An inflation target of 2% may prove unrealistic for some countries and regions, but economists don't expect central banks to raise it any time soon.
That consensus has formed despite a global growth rate that has been on a sustained upswing, leaving central banks with the dilemma of needing to normalize rates without causing serious market reactions, the economists said at an Institute of International Finance meeting in Washington, D.C., on Oct. 13.
"This should lead us to think maybe it's irrelevant what the Fed is doing," said Lorenzo Bini Smaghi, chairman of Société Générale, speaking of generally low inflation worldwide.
"Maybe long-term rates are due to fundamental factors," he said, citing a savings glut and the flow of funds looking for safer assets as factors that could account for the data.
Members of the Federal Open Market Committee have suggested rethinking the 2% inflation goal, said Randall Kroszner, a University of Chicago economics professor who was on the Board of Governors of the U.S. Federal Reserve during the financial crisis.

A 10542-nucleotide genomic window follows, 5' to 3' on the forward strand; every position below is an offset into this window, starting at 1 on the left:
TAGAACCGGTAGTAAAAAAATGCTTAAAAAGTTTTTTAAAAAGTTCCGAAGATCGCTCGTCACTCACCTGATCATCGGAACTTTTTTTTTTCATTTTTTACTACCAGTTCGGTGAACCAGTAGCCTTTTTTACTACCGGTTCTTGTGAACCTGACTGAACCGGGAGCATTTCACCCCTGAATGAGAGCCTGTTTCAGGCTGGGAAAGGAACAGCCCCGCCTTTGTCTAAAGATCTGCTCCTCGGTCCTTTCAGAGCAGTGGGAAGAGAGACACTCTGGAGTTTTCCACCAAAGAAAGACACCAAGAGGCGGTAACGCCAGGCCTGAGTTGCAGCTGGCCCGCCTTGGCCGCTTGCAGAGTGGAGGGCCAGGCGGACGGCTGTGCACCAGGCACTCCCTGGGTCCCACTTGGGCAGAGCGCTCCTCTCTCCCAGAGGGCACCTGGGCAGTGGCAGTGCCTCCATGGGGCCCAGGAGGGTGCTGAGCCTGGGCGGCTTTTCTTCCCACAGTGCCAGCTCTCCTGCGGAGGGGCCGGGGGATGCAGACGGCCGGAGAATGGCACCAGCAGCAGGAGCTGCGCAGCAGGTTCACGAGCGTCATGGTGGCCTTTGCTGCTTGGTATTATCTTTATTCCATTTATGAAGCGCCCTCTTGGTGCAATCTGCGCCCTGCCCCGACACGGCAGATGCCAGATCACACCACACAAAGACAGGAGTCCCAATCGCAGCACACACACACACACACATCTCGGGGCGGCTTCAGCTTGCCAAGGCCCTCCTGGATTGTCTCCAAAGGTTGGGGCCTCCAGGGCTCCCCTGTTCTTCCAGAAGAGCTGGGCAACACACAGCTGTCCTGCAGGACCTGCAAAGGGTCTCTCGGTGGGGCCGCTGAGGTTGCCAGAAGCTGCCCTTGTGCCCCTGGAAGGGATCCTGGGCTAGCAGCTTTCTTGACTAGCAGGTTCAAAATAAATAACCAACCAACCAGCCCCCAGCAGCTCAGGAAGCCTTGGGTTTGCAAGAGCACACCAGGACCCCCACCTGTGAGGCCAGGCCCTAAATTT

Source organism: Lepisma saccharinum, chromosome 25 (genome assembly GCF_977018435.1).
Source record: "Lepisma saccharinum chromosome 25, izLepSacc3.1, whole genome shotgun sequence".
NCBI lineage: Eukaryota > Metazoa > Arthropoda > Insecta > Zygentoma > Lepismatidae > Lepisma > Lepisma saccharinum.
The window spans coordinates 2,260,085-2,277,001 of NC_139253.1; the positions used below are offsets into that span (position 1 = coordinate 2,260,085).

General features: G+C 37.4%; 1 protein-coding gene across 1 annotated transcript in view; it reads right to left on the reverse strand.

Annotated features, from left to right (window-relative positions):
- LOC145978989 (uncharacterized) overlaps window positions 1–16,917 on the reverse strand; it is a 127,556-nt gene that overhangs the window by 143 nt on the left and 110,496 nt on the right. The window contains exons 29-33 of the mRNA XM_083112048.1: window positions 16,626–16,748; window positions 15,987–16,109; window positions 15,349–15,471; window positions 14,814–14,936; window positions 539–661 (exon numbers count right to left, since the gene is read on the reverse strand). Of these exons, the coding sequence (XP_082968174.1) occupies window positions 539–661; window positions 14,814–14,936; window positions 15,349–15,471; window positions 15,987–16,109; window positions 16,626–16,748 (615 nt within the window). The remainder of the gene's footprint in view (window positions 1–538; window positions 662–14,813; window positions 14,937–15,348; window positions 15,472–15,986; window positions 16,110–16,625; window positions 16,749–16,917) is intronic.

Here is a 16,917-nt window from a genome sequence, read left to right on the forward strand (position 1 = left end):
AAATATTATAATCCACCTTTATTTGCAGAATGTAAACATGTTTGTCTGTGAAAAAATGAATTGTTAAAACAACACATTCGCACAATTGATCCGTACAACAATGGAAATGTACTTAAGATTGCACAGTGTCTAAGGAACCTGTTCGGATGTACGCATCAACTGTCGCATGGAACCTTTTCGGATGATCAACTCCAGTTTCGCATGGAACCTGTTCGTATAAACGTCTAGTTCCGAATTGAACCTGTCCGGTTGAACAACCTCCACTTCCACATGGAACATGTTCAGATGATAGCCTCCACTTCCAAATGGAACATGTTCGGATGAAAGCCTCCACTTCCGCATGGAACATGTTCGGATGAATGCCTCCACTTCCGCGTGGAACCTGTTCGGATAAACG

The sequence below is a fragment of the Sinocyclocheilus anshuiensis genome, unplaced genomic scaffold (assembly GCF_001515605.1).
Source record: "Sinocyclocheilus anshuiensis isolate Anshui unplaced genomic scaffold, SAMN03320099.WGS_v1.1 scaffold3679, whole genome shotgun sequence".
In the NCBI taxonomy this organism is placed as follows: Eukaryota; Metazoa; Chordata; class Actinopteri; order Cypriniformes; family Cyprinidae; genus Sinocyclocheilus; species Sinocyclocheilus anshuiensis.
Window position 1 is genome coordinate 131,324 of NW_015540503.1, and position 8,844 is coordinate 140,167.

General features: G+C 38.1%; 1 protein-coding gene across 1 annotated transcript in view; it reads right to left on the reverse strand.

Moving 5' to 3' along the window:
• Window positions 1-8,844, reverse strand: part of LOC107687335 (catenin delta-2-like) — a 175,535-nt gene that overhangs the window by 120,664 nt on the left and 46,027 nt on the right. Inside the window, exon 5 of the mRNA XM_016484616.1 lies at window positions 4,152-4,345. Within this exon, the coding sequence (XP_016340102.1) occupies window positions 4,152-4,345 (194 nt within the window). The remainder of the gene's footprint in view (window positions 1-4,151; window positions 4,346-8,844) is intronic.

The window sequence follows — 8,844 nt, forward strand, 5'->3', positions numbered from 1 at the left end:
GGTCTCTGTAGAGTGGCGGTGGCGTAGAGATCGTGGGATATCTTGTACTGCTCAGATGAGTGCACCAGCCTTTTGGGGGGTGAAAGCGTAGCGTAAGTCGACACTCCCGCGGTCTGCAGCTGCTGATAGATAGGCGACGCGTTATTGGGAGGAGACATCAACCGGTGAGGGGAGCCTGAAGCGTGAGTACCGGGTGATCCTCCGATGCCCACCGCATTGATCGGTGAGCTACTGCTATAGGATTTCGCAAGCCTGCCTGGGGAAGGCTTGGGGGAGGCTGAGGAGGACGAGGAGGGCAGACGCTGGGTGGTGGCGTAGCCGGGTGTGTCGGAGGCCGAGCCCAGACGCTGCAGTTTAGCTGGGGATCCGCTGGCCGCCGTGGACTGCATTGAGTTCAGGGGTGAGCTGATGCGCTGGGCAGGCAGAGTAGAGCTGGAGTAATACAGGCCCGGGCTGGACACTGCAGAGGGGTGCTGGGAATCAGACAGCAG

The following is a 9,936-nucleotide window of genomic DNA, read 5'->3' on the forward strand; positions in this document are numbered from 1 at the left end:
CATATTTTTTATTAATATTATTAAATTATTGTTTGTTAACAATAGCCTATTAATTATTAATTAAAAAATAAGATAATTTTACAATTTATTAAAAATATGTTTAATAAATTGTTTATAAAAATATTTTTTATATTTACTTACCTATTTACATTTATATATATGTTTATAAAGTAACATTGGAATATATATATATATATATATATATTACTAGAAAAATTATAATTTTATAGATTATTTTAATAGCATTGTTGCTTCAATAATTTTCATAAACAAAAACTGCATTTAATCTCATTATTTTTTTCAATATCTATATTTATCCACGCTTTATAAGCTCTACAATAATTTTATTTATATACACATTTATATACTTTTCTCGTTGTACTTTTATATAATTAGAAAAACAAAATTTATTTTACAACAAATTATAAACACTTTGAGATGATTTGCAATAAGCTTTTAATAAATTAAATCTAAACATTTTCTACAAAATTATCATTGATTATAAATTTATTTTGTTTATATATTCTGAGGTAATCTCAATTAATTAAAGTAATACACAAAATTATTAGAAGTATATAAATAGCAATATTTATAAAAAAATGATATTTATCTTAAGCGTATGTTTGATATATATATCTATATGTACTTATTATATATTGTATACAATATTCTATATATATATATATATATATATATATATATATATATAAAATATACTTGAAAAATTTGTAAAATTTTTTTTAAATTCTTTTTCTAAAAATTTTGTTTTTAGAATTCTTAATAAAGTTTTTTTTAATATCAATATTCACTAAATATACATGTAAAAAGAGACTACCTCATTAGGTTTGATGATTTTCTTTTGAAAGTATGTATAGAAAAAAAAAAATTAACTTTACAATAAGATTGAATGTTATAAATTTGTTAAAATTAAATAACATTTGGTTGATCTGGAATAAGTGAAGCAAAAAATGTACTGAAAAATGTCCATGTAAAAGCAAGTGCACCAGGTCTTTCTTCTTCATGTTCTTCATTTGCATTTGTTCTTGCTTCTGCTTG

The problem with changing the target is that it could impair central banker's credibility with market participants, he suggested.
Jacob Frenkel, Chairman of JPMorgan Chase International, who served on the executive board of the European Central Bank, agreed that clarity and credibility were the main issue, rather than the specific target.
"We've heard about propositions to raise the inflation target to 4%, as if this is nirvana," he said. "If you systematically don't go to where you told them you will go, it will detract from credibility."
Frenkel said he also believed that the consumer price index didn't capture all inflation, including asset managers' investments in equities that many analysts consider to be overvalued.